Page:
The Orioles acquired the left-handed-hitting outfielder they had been seeking all offseason, trading a minor league pitcher and a player to be named later to the Pittsburgh Pirates on Tuesday night for Travis Snider.
The Orioles have had interest in Snider since baseball's annual winter meetings in December, but the talks were rekindled recently and heated up this week, when the Orioles agreed to deal promising left-hander Stephen Tarpley and another low-level minor leaguer to Pittsburgh.
Snider, who turns 27 next week, hit .264 with a .338 on-base percentage in a career-high 140 games with the Pirates in 2014. A 2006 first-round draft pick of the Toronto Blue Jays, he had 13 home runs and drove in a career-high 38 RBIs last year.
"Snider is a solid, dependable power-hitting outfielder and is an excellent fit for Camden Yards," Orioles executive vice president Dan Duquette said. "[He] should be a good addition to the club at bat and in the field."
The Orioles were able to fill their biggest offseason need without being forced to deal one of their elite prospects or a member of their current 25-man roster. When the sides talked in December, the Pirates were focused on left-handed reliever Brian Matusz.
Considered an above-average defensive outfielder, Snider has played 236 games in right field and 222 in left field in a major league career that spans parts of seven seasons. He is a career .246 hitter in 1,706 big league plate appearances, and his splits against right-handers (.245 average) and lefties (.249 average) are similar. He has never been a full-time major leaguer; his 359 plate appearances last year were the most of his career.
Making his debut at age 20 with the Blue Jays, Snider played with Toronto for parts of five seasons before being dealt to the Pirates in July 2012 for another first-round pick, pitcher Brad Lincoln. In 2009, Snider was widely considered one of the Top 10 prospects in all of baseball — he was ranked the sixth best prospect in the game by Baseball America — but he has never come close to reaching his ceiling.
He agreed to a $2.1 million contract this offseason to avoid arbitration and has one more year of arbitration eligibility remaining before potentially becoming a free agent after the 2016 season. Snider was expected to be pushed into fourth outfielder duty by the Pirates, who seemingly have given their starting right field job to 23-year-old phenom Gregory Polanco.
"We didn't plan to move [Snider]," Pirates senior vice president and general manager Neal Huntington said. "But we feel we have enough depth to sustain the loss. We've gained two quality players, we've created roster flexibility and we've created some payroll flexibility."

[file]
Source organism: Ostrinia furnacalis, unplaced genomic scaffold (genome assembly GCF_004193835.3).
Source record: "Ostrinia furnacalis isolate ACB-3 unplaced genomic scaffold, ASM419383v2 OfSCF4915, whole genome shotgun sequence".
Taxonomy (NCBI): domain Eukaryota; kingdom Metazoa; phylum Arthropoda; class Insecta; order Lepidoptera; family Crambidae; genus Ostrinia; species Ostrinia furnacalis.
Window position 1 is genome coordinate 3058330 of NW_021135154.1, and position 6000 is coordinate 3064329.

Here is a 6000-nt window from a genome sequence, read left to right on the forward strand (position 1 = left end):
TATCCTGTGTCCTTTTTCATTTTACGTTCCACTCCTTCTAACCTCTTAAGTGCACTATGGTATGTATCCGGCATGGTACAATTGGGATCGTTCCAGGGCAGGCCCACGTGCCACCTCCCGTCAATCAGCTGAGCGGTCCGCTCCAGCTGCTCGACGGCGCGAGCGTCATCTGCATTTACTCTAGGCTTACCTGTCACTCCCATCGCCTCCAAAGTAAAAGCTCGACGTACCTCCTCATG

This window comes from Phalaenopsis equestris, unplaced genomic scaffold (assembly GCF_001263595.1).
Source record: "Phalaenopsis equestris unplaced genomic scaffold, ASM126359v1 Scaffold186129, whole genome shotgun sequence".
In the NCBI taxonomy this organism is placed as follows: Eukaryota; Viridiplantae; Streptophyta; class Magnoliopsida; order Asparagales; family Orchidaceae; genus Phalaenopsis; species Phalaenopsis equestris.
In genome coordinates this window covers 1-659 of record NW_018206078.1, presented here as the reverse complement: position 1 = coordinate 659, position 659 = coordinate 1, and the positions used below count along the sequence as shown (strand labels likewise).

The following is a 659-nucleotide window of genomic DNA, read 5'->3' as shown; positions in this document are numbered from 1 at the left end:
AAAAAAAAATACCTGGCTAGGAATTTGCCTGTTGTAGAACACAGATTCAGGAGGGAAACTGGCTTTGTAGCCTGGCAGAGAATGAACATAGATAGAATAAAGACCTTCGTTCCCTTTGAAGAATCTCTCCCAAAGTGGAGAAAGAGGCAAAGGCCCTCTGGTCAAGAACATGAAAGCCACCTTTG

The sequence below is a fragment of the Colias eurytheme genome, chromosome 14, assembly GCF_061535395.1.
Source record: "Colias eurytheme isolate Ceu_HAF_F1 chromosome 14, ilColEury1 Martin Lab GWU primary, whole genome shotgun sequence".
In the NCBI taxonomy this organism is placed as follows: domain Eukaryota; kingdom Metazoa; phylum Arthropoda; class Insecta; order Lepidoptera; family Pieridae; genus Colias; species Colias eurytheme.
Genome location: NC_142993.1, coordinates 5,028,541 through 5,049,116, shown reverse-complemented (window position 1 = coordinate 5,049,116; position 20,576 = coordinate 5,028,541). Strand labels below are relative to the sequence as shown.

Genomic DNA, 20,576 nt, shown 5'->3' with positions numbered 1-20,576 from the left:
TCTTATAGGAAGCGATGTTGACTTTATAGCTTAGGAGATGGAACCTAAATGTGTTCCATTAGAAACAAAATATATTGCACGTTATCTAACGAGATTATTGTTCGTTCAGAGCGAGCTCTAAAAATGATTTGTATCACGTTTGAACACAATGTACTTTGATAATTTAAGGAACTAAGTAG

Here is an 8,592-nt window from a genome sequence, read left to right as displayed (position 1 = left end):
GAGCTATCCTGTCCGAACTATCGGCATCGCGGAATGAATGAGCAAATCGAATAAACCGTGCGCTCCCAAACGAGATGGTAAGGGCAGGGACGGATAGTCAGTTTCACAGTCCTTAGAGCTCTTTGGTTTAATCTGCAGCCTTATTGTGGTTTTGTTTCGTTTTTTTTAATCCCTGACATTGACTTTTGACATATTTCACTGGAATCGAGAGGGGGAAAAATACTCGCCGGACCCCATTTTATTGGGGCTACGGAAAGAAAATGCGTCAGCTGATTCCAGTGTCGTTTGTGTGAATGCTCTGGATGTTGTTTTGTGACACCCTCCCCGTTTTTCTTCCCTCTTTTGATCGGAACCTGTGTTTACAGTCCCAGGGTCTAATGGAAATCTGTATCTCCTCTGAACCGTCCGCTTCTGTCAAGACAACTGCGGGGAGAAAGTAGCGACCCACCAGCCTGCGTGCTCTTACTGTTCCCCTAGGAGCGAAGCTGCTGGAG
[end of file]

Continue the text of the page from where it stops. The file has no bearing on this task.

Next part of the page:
Tarpley, the Orioles' third-round pick in 2011, was 3-5 with a 3.68 ERA in 13 games (12 starts) for short-season single-A Aberdeen last year, his first professional season. He was a late addition to the Orioles' minicamp — which focuses on the organization's top young pitchers — this month.
Tarpley was seen as one of the Orioles' more promising arms in the lower levels of the minor league system, but still raw and a few steps away from being considered one of the organization's top prospects. He was slotted to open the season at low-A Delmarva.
Huntington told Pittsburgh reporters that the player to be named later would be similar to Tarpley. One other name that was discussed during the negotiations, according to a source, was 22-year-old lefty Steven Brault, who pitched at Low-A Delmarva and High-A Frederick in 2014.
In order to make room for Snider on the 40-man roster, the Orioles designated catcher Michael Ohlman for assignment. Ohlman, 24, hit .236 with two home runs and 33 RBIs in 113 games with Double-A Bowie in 2014.
The Orioles have been searching for another big-league outfielder since Nick Markakis and Nelson Cruz left via free agency this winter. They preferred a left-handed hitter with some power potential and defensive ability, but had not yet found a match on the free-agent market.
The Orioles recently offered a one-year deal to Colby Rasmus and also had limited interest in Nori Aoki and Ichiro Suzuki. But once all of those players signed, it appeared that the best route to fill their outfield need was by trade.
Baltimore Sun reporter Eduardo A. Encina contributed to this article.